Caring for Cardinal Tetra fish

Paracheirodo ncardinalis
Axel Rouvin

Cardinal Tetras are an active schooling fish and they live well in a  peaceful community aquarium. Although it's difficult to breed in captivity, Tetras remain a very popular aquarium fish.

Cardinal Tetra: Basics

  • Scientific Name: Paracheirodon axelrodi
  • Synonym: Cheirodon axelrodi, Hyphessobrycon cardinalis
  • Common Name: Cardinal Tetra, Large Neon Tetra, Red Neon, Roter Neon, Tetra Cardinal
  • Family: Characidae
  • Origin: Brazil to Colombia, Venezuela
  • Adult Size: 2 inches (5 cm)
  • Social: Peaceful, suitable for a community tank
  • Lifespan: 4 years
  • Tank Level: Top, Mid dweller
  • Minimum Tank Size: 20 gallon
  • Diet: Omnivore, eats most foods
  • Breeding: Egglayer
  • Care: Intermediate
  • pH: 4.6 - 6.2
  • Hardness: up to 4 dGH
  • Temperature: 73 to 81 F (23 to 27 C)


Originating from South America, this species is found in the Orinoco and Rio Negro tributaries all the way to western Colombia. Other locations have also reported schools of Cardinals, likely comprised of fish that have escaped from collectors. Manaus, in northern Brazil, is one such location where clusters of Cardinals have made themselves at home.

Cardinal Tetras favor shaded areas with slow-moving or standing waters that are very clear. They live in large schools, and it is not unusual to find them in groups numbering into the hundreds. Their native habitat generally has extremely soft, acidic water, often with a pH of 5.

This species was named after the man who discovered it—Dr. Herbert R. Axelrod. Originally known by the name scientific name of Cheirodon axelrodias as well as Hyphessobrycon cardinalis, it eventually adopted its current name—Paracheirodon axelrod.

Species sold in the aquarium trade now include many captive bred specimens from commercial breeders.

These fish are more tolerant of water parameters than wild caught specimens.


Arguably the most popular of the small Tetras, the Cardinal Tetra is similar in appearance to the longtime favorite, Neon Tetra. The two can be distinguished from one another by the red color band that extends the entire length of the body in the Cardinal Tetra. In the Neon, the red band runs from only the mid-body to tail.

The Cardinal Tetra has a brilliant neon blue stripe running from the nose to the tail. Below this blue stripe is a brilliant red stripe. The vivid red coloration bleeds into the tail, which is otherwise transparent, as are the other fins. The underbelly is soft white, setting off this beautifully colored fish.

Adults reach a mature size of up to two inches and will display the best colors when provided with very soft acidic water. Males and females show few clear differences; however, females will have a somewhat deeper body with a rounder belly.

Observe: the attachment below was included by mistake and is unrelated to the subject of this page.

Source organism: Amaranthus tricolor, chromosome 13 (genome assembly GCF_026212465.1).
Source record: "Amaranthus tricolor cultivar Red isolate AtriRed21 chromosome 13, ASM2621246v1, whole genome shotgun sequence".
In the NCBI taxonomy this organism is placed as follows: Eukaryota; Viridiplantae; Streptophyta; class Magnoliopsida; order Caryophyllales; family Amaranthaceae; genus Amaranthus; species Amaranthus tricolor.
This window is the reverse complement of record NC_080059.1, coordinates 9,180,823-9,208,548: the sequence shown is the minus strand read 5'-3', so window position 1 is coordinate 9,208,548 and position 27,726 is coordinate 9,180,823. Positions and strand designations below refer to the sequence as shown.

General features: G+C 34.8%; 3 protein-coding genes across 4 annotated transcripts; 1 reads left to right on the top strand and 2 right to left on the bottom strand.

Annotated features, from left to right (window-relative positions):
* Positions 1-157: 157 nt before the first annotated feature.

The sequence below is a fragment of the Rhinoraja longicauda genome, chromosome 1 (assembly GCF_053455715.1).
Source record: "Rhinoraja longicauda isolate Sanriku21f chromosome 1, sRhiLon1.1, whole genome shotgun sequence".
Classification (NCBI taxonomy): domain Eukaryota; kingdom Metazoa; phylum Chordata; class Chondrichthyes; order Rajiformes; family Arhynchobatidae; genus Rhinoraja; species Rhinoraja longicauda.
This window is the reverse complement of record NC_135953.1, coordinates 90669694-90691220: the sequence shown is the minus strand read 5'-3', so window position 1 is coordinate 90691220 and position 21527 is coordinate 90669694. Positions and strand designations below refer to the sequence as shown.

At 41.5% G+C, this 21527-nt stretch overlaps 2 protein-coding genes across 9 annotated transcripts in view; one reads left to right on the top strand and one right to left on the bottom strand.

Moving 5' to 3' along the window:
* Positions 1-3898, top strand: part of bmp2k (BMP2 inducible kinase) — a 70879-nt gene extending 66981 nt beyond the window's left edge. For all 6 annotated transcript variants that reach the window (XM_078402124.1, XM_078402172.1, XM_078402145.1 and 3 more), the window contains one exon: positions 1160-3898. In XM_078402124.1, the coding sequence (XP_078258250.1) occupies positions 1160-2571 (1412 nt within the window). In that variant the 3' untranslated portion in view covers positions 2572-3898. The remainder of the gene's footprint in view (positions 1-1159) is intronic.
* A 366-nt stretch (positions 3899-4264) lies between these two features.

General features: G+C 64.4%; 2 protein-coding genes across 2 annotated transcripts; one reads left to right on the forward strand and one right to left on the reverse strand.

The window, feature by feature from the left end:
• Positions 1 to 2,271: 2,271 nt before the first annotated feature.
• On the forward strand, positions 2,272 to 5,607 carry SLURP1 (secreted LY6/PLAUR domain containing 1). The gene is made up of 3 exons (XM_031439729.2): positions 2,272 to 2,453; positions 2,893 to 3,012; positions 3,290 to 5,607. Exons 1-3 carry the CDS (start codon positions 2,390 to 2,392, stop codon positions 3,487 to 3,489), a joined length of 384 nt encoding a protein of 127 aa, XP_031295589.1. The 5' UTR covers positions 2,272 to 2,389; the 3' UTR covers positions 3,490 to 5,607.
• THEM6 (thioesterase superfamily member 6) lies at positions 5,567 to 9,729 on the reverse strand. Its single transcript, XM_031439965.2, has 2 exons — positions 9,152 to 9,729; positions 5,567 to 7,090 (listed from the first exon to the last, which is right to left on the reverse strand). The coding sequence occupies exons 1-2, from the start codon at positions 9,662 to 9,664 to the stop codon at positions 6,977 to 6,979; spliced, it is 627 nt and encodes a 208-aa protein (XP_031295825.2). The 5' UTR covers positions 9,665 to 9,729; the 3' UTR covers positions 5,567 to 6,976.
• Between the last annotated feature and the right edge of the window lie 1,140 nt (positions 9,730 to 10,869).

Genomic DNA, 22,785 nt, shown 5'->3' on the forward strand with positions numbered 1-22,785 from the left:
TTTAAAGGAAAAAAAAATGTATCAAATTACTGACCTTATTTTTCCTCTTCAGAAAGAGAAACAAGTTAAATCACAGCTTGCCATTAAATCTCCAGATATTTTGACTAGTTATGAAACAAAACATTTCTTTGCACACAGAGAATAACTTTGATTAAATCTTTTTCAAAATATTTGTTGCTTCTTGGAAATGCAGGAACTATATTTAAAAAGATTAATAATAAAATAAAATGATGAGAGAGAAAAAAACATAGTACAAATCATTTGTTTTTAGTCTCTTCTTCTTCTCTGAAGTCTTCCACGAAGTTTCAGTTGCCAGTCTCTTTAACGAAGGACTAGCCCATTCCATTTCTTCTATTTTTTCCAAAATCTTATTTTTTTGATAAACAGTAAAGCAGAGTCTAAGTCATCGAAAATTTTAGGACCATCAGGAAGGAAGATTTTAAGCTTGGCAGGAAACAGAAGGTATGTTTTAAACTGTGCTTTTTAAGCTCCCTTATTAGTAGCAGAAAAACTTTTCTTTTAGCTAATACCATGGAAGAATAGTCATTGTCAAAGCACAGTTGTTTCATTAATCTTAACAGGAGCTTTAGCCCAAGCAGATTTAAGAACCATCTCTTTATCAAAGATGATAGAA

Cardinal Tetras, like other Tetra species, are a peaceful fish and they should be kept in schools. Schools should be large, with a minimum size of a half dozen fish. They are suitable for community tanks as long as water conditions are favorable and other species are peaceful.

  Other Tetra species, Danios, Rasboras, and small to medium members of the catfish family are suitable. Do not keep them with any fish that are known to eat smaller, slim-bodied fish. If the companion fish has a big enough mouth to swallow the Cardinal Tetra, it is not a suitable tank mate.


Much like the Neon Tetra, this species requires a mature tank that has soft acidic water. The ideal pH is below 6, and the hardness should not be above 4 dGH. Subjecting this species to water that has a high mineral content is a recipe for poor health and shortened lifespans. The water temperature can encompass a broader range, from 73 to 81 F (23 to 27 C). More importantly, the water chemistry should be stable. This is not a species that does well in a newly started aquarium.

Lighting should be subdued and décor darker and even more subdued.

Floating plants are a good means for moderating the lighting. Although they require some hiding spaces, it is important to provide them with some open swimming area as well. A well-planted tank with an open center space is an ideal habitat for this species.  


The Cardinal Tetra is an omnivorous species and will accept most foods. For optimal health, feed them a good variety of foods, including both dry, frozen and live foods when possible. All foods should be in small pieces as they have a small mouth. When conditioning breeders, live foods are important. 

Sexual Differences

Few obvious differences exist between the sexes. However, females are fuller in the body, while males are more slender. Females tend to have a more rounded body.


In home aquaria, breeding Cardinal Tetras is challenging at best. A separate breeding tank is important and must have stable water chemistry: a pH 5 to 5.5, and very soft water of 3 to 4 dGH or below is essential. Stock the tank well with fine-leaved plants, as this species will scatter their eggs on the vegetation.

Lighting must be very low and use floating plants to ensure the tank remains dark. Young fry is highly photo-sensitive. Spawning will occur late in the day or even into the night hours. Several hundred adhesive eggs will be scatted over the plants. The parents will consume the eggs, so remove them from the tank once spawning is complete.

In approximately 24 hours the eggs will hatch and live off the yolk sack for another four to five days. Once the fry is free swimming, feed them infusoria, rotifers, egg yolk or commercially prepared fry food. Follow this with freshly hatched brine shrimp as the fry grow.